Is a 13 8 BMI overweight

Overweight (obesity / obesity)

diagnosis

The Working Group for Obesity in Childhood and Adolescence (AGA) recommends using the so-called Body Mass Index (BMI) for assessing body weight in children and adults. The BMI shows the relationship between weight (in kg) and body surface (in m²). From a BMI of 25, an adult is considered overweight and therefore has a slightly increased risk of secondary diseases. From 30 he is considered obese, i.e. obese.

It is much more difficult to classify children and adolescents. For this reason, the BMI was determined for specific ages and genders from the height and weight data of a total of 17,147 boys and 17,275 girls in the age range from 0-18 years. Percentile curves were created on this basis. A BMI is an indication of obesity if the age and gender-specific 90% mark is exceeded. One speaks of obesity when the BMI is above the 97% mark.

The Working Group for Obesity in Childhood and Adolescence (AGA) classifies, for example, 3-7-year-old boys from a BMI of around 18 as overweight, from a BMI of around 19-20 they are considered obese - at the latest, intervention is recommended. The same values ​​apply to girls of this age. In 11-year-old girls and boys, a value from 24 is critical, in 16-year-olds from around 28. Overall, the determination of overweight is a clinical visual diagnosis, since the excessive fat mass is externally visible. However, this clinical impression should be confirmed by determining the BMI.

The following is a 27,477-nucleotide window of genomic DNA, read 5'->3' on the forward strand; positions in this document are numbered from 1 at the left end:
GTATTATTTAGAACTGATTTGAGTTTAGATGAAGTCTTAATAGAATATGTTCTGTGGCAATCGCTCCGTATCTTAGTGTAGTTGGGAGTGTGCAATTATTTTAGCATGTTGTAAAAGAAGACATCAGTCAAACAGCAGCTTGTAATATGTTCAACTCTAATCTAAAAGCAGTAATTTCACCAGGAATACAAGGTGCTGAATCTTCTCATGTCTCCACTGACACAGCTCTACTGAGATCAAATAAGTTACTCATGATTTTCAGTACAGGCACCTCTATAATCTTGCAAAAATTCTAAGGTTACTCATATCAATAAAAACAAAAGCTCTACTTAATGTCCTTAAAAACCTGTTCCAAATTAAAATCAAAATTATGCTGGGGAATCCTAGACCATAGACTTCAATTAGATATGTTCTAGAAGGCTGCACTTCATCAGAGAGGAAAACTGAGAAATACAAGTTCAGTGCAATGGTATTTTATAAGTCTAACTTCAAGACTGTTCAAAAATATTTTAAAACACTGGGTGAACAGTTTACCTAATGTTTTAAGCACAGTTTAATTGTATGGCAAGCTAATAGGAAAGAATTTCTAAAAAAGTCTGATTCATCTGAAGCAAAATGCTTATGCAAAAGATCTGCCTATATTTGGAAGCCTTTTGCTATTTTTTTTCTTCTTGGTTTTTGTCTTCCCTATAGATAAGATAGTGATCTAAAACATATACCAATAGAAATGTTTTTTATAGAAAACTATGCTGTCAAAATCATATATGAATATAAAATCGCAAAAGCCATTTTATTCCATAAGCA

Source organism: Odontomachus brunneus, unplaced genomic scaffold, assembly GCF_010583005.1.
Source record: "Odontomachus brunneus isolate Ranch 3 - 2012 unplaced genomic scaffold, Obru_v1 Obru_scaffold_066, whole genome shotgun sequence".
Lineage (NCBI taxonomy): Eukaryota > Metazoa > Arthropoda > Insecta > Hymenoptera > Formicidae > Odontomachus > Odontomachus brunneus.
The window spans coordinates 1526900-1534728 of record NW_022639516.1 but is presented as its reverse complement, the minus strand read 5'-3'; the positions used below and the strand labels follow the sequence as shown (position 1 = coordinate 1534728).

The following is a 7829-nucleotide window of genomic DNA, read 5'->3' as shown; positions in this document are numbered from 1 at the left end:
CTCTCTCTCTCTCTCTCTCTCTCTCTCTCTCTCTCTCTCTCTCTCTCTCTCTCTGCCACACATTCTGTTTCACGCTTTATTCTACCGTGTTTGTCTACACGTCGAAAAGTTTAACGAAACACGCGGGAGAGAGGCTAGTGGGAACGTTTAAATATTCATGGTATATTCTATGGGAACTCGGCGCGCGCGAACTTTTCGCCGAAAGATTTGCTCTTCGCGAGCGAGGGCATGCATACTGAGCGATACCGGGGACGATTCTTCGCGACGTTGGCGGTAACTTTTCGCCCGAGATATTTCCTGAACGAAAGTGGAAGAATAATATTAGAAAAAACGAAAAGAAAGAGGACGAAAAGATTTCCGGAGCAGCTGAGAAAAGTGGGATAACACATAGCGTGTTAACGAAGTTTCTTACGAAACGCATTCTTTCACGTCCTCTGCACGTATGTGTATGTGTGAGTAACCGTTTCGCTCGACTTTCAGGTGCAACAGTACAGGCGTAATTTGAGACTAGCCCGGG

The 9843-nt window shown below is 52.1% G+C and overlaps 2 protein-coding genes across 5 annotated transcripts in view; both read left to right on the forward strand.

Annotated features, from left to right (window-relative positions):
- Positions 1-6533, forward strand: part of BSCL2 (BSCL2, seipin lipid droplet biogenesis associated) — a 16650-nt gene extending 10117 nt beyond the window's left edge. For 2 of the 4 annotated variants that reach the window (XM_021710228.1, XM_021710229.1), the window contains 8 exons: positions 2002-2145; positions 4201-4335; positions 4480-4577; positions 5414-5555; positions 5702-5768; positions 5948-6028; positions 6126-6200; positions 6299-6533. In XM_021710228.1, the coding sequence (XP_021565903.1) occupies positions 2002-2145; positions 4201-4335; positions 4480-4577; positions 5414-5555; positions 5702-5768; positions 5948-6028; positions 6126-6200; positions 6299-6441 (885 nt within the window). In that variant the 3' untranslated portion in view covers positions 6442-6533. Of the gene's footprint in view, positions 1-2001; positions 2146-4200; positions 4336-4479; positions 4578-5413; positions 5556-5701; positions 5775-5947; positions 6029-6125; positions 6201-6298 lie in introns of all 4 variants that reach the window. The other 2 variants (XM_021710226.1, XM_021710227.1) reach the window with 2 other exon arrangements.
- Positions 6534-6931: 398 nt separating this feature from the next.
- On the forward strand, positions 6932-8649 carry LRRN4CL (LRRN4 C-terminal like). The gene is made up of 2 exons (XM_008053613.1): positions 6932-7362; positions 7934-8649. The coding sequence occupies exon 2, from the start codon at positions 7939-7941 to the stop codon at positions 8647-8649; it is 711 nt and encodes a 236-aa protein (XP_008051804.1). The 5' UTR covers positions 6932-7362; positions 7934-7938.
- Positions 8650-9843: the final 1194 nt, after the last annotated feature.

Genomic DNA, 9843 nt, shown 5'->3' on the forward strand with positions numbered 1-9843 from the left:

Below you will find detailed tables for assessing the BMI or weight of your child (curves and tables from the new AGA guidelines, p. 25ff.).

Percentage curves for the BMI - girls aged 0-18 years (AGA guidelines, p. 27)

Percentile curves for the BMI - boys aged 0-18 years (AGA guidelines, p. 27)

Percentile table for girls aged 0-18 years (AGA guidelines, p. 26)

Percentile table for boys aged 0-18 years (AGA guidelines, p. 25)

BMI calculator for children and adolescents

If your child is above the critical values ​​(97th percentile), you should definitely consult your pediatrician. If the pediatrician determines that you are very overweight, he will first determine whether a physical illness has triggered the weight gain (see causes). If no causes are found here, the young patient should be examined for other causes of obesity such as poor diet, lack of exercise or psychological stress.

In order to detect secondary diseases at an early stage, blood pressure and some blood values ​​are checked regularly on an empty stomach (cholesterol, HDL / LDL cholesterol, triglycerides, glucose and liver enzymes).

Author: äin-red

Technical support: Dr.med. Thomas Kauth

last change: 25.02.2021